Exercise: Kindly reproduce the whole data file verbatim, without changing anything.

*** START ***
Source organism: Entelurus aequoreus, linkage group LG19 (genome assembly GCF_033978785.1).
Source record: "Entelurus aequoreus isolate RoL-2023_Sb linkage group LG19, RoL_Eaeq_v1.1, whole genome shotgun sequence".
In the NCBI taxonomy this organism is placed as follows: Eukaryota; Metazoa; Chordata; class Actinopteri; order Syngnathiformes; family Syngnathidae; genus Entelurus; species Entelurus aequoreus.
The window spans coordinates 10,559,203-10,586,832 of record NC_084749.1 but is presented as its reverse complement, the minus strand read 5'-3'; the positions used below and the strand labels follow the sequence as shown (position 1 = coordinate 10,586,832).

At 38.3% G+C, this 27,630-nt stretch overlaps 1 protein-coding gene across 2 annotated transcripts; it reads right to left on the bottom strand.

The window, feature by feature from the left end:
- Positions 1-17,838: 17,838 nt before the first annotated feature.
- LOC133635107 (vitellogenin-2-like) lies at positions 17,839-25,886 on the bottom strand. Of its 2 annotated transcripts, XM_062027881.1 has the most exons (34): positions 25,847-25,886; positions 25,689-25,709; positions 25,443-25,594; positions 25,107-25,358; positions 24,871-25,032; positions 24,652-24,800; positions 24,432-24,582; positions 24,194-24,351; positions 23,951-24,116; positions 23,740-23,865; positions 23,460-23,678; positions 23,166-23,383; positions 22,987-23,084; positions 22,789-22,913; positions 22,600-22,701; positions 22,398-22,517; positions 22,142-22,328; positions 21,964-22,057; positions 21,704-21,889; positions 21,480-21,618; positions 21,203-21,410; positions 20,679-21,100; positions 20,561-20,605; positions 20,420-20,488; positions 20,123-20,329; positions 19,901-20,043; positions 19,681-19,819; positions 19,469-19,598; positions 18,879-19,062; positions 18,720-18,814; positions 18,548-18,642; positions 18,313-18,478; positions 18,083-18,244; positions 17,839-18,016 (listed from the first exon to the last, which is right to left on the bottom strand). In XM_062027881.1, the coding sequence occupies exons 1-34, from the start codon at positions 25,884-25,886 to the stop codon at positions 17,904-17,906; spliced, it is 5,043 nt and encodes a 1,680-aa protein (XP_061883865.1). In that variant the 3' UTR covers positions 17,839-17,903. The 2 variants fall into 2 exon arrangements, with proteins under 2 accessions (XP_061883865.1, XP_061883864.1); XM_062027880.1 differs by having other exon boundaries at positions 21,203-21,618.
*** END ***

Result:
Source organism: Entelurus aequoreus, linkage group LG19 (genome assembly GCF_033978785.1).
Source record: "Entelurus aequoreus isolate RoL-2023_Sb linkage group LG19, RoL_Eaeq_v1.1, whole genome shotgun sequence".
In the NCBI taxonomy this organism is placed as follows: Eukaryota; Metazoa; Chordata; class Actinopteri; order Syngnathiformes; family Syngnathidae; genus Entelurus; species Entelurus aequoreus.
The window spans coordinates 10,559,203-10,586,832 of record NC_084749.1 but is presented as its reverse complement, the minus strand read 5'-3'; the positions used below and the strand labels follow the sequence as shown (position 1 = coordinate 10,586,832).

At 38.3% G+C, this 27,630-nt stretch overlaps 1 protein-coding gene across 2 annotated transcripts; it reads right to left on the bottom strand.

The window, feature by feature from the left end:
- Positions 1-17,838: 17,838 nt before the first annotated feature.
- LOC133635107 (vitellogenin-2-like) lies at positions 17,839-25,886 on the bottom strand. Of its 2 annotated transcripts, XM_062027881.1 has the most exons (34): positions 25,847-25,886; positions 25,689-25,709; positions 25,443-25,594; positions 25,107-25,358; positions 24,871-25,032; positions 24,652-24,800; positions 24,432-24,582; positions 24,194-24,351; positions 23,951-24,116; positions 23,740-23,865; positions 23,460-23,678; positions 23,166-23,383; positions 22,987-23,084; positions 22,789-22,913; positions 22,600-22,701; positions 22,398-22,517; positions 22,142-22,328; positions 21,964-22,057; positions 21,704-21,889; positions 21,480-21,618; positions 21,203-21,410; positions 20,679-21,100; positions 20,561-20,605; positions 20,420-20,488; positions 20,123-20,329; positions 19,901-20,043; positions 19,681-19,819; positions 19,469-19,598; positions 18,879-19,062; positions 18,720-18,814; positions 18,548-18,642; positions 18,313-18,478; positions 18,083-18,244; positions 17,839-18,016 (listed from the first exon to the last, which is right to left on the bottom strand). In XM_062027881.1, the coding sequence occupies exons 1-34, from the start codon at positions 25,884-25,886 to the stop codon at positions 17,904-17,906; spliced, it is 5,043 nt and encodes a 1,680-aa protein (XP_061883865.1). In that variant the 3' UTR covers positions 17,839-17,903. The 2 variants fall into 2 exon arrangements, with proteins under 2 accessions (XP_061883865.1, XP_061883864.1); XM_062027880.1 differs by having other exon boundaries at positions 21,203-21,618.